In Photos: Egypt reopens ancient Avenue of Sphinxes in Luxor

Ahram Online , Thursday 25 Nov 2021

Egypt reopened on Thursday the ancient Avenue of Sphinxes in Luxor in a ceremony in the same style of the Pharaohs Golden Parade that impressed the world in April.

Rams Road
This picture taken on November 25, 2021 shows a view of the human-headed sphinxes along the 2700-metre-long Rams Road leading from the Temple of Luxor (background) to the Karnak Temple (unseen) further north, in Egypt s southern city of the same name. AFP

The long-awaited inauguration was attended by President Abdel-Fattah El-Sisi, First Lady Entissar Amer, 20 ministers including Minister of Tourism and Antiquities Khaled El-Enani, and 35 foreign ambassadors.

The inauguration of the avenue, which connects an ancient quay on the Nile with the first pylon of Karnak Temple, marked the launch of a major campaign to promote Luxor as one of the world’s largest open-air museums.

The Avenue of Sphinxes was built during the reign of King Nectanebo I, the founder of the 30th and last native dynasty of Egypt, about 2,400 years ago.

At sunset, the ceremony started with lighting up the 2,700-metre-long ancient walkway, unveiling the recently restored sphinxes that adorn the walkway on both flanks.

As many as 1,057 ram-headed and man-headed sphinxes appeared sitting on sandstone plinths opposite one another along the course of the ceremonial route. Many of the statues were recently restored after centuries spent under the desert sands.

However, the archaeological work on the avenue is not yet complete and will last for several years to search for more statues, according to Minister El-Enani, who delivered a speech explaining the restoration process.

Archaeologists could discover 250 ram-headed and 807 man-headed sphinxes as well as plinths, El-Enani said.

The statues that have already been unearthed are only one-third of the original number of statues on the avenue, El-Enani said, noting that 10 statue heads have already been discovered in recent days.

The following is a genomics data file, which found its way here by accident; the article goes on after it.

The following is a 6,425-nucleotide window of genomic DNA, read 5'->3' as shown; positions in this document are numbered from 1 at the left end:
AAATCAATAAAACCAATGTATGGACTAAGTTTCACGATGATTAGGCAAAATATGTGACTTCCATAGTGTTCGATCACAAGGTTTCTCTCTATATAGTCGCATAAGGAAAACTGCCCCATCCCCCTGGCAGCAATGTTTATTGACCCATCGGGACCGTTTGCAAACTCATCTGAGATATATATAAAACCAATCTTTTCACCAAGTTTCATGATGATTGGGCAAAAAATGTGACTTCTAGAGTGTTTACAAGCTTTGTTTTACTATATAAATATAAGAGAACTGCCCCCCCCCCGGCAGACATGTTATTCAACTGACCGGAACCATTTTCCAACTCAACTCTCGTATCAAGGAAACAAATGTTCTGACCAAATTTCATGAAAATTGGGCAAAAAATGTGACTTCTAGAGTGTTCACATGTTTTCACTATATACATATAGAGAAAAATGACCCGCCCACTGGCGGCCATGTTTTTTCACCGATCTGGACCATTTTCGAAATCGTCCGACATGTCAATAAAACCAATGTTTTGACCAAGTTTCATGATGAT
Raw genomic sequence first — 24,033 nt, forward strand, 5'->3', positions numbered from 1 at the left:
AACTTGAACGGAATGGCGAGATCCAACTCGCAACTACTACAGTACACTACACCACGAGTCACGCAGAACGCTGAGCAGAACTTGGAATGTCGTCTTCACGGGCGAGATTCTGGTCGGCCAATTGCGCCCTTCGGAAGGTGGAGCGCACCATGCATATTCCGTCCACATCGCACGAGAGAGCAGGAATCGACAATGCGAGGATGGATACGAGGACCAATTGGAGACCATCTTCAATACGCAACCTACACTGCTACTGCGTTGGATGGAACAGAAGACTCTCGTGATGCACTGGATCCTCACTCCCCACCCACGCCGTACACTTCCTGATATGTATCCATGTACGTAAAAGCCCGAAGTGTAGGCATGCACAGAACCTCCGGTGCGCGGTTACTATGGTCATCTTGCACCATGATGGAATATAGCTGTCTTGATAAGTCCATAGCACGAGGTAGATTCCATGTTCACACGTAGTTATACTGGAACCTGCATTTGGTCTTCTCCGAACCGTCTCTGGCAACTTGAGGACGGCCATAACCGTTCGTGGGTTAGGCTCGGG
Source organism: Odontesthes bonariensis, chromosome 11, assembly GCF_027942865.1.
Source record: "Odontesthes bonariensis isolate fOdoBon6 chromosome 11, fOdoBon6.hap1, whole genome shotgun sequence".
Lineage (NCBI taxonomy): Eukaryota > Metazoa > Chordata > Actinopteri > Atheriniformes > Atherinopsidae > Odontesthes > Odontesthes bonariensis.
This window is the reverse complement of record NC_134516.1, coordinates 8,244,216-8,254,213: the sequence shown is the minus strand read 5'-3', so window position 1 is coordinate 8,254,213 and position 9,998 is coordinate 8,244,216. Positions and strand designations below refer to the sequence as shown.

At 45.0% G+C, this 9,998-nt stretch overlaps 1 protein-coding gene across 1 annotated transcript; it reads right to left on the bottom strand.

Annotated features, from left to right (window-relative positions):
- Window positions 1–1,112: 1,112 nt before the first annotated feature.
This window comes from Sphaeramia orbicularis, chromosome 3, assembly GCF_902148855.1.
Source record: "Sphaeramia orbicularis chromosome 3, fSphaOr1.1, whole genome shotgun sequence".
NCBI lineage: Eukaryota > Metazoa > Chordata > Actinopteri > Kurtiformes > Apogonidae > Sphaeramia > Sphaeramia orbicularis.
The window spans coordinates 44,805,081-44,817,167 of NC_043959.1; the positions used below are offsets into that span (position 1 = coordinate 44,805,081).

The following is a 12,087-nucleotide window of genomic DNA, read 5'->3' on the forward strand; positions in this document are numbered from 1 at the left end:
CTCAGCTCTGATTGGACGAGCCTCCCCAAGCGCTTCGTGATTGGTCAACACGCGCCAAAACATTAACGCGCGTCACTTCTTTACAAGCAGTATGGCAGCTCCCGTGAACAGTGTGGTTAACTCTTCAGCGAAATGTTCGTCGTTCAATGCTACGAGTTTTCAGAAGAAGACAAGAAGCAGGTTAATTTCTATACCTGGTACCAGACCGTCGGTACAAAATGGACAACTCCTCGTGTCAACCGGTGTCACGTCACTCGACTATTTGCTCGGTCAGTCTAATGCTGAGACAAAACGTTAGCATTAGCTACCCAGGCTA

The ceremony also saw a re-enactment of the ancient Opet Festival, with dozens of performers wearing ancient Egyptian-style clothes and treading the Great Processional Path while carrying three golden, boat-shaped shrines to the deities Amun-Re, Mut, and Khonsu.

Thursday’s festival was accompanied by a lively musical performance by the United Philharmonic Orchestra and Choir under maestro Nader Abbasi, who also led the orchestra during the Pharaohs’ Golden Parade in April.

Some 160 musicians took part in the event, in addition to dozens of technicians, Egyptologists, and experts on hieroglyphics.

Egyptian pop star Mohamed Hamaki and singer Lara introduced a pre-recorded video clip showing a song and dance show at Luxor Temple. The two singers then gave a live performance. Also, young Egyptian singer Haidy Moussa performed a song about Queen Hatshepsut.

For the first time since its debut in the 1967 classic film Gharam Fel Karnak, the renowned folkloric Reda Troupe’s song 'Luxor, our town,' (Luxor Baladna in Arabic) was performed during the grand reopening of the Avenue of Sphinxes by Wael El-Fashni.

The event, which led to full bookings in Luxor for the first time in more than 10 years, was covered by some 200 accredited foreign media correspondents, and thousands of viewers watched the event online.

Egypt hopes the reopening of the avenue will help revitalise tourism, a primary source of foreign currency for the country.

In the first half of 2021, Egypt received 3.5 million tourists who brought in revenues of between $3.5 and $4 billion, according to Ministry of Tourism and Antiquities.

Before the pandemic started in early 2020, Egypt’s tourism revenues had drastically improved, recording $13 billion in 2019.

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